Waves: A Collaborative Navigation Technique for Large Interactive Surfaces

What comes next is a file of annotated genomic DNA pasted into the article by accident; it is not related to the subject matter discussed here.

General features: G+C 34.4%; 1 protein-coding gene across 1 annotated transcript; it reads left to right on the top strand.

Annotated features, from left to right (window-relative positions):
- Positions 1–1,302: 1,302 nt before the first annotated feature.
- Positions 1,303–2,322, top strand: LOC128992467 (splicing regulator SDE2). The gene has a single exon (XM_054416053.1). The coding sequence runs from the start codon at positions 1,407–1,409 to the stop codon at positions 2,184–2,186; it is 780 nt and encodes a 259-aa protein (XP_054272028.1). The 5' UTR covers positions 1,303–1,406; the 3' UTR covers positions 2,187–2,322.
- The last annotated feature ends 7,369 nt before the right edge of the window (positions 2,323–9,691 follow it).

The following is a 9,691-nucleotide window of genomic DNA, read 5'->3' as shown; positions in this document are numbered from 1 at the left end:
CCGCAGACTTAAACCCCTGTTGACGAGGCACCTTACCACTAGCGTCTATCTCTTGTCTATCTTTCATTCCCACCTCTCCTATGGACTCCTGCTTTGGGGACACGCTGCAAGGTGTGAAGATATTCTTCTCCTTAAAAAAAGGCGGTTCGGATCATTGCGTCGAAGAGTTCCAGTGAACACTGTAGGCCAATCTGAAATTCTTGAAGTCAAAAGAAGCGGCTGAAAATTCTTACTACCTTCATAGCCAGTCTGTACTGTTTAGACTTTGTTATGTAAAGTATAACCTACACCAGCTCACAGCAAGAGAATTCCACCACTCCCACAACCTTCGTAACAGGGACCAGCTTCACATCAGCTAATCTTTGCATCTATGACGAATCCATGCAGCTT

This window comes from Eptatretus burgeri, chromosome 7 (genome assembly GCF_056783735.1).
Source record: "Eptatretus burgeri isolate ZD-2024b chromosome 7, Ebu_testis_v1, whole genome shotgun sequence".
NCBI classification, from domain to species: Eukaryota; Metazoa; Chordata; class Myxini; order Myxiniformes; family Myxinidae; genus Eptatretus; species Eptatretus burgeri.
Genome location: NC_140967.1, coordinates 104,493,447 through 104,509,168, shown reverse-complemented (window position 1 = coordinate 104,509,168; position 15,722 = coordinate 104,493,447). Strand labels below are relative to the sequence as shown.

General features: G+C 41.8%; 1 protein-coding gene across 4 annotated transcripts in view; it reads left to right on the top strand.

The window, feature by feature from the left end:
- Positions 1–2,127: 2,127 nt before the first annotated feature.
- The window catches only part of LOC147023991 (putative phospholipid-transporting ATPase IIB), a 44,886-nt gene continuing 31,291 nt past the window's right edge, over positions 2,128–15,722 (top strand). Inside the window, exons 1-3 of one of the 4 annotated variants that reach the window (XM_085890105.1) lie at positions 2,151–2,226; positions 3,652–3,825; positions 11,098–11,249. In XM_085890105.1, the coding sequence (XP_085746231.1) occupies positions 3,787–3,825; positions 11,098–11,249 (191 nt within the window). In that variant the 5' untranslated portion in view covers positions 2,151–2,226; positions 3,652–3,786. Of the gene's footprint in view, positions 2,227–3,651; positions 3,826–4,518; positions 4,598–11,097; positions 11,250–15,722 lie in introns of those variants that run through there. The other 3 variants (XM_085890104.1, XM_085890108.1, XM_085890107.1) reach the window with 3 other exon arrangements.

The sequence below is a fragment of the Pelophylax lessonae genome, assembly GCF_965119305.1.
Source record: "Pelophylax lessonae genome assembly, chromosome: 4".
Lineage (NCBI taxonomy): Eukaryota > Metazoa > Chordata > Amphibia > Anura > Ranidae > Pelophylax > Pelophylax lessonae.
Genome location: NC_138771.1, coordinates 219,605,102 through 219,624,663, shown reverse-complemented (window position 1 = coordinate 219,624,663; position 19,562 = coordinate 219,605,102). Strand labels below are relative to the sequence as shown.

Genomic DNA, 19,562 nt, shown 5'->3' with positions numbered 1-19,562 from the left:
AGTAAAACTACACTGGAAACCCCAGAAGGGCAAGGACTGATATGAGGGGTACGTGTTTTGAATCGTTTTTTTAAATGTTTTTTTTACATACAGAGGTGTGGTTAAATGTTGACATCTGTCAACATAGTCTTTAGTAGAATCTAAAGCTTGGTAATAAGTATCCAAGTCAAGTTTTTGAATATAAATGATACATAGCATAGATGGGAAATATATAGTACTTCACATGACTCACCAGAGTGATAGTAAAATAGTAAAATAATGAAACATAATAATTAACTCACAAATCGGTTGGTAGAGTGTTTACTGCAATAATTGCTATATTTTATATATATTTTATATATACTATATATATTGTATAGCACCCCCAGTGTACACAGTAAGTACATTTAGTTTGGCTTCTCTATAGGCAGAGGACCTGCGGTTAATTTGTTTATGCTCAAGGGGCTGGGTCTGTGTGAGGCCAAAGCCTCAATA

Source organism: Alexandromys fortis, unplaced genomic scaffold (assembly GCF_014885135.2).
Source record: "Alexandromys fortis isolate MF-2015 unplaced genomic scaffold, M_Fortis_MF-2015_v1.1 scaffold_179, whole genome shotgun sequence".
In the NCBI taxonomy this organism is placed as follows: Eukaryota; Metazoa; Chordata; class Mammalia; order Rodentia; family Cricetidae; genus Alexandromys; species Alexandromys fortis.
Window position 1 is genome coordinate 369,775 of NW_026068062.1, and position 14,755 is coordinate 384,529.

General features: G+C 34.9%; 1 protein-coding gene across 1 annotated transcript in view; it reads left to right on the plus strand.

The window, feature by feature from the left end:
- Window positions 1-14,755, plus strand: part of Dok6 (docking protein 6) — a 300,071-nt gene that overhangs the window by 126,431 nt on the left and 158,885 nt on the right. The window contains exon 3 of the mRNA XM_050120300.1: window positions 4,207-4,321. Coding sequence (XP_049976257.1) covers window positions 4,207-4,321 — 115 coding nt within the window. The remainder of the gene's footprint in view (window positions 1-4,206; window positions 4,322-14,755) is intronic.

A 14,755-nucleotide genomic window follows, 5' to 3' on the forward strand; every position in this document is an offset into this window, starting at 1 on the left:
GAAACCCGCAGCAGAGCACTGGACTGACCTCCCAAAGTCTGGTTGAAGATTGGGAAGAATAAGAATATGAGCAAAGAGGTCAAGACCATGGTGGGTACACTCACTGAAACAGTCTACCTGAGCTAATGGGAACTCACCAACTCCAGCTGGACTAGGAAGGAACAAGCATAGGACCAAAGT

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Digital tables offer the possibility of performing collaborative tasks where two or more people can share artifacts in the same virtual space. However, most interactive methods of navigating through virtual space most commonly have the effect of changing the entire digital display simultaneously. In this thesis, I performed an exploratory study providing evidence for differences between two popular collaborative navigation techniques used in video games, split screens and single shared screen, in situational awareness, interference between collaborators, and difficulties with automatic view adjustment. Drawing inspiration from guidelines formulated from the results of the exploratory study, as well as previous work in interactive tabletops, collaboration, and navigation in information visualization, I designed and implemented Waves, a collaborative navigation technique for the tabletop. Waves simultaneously supports multiple personal workspaces, provides group workspace awareness, and mediates interference between workspaces.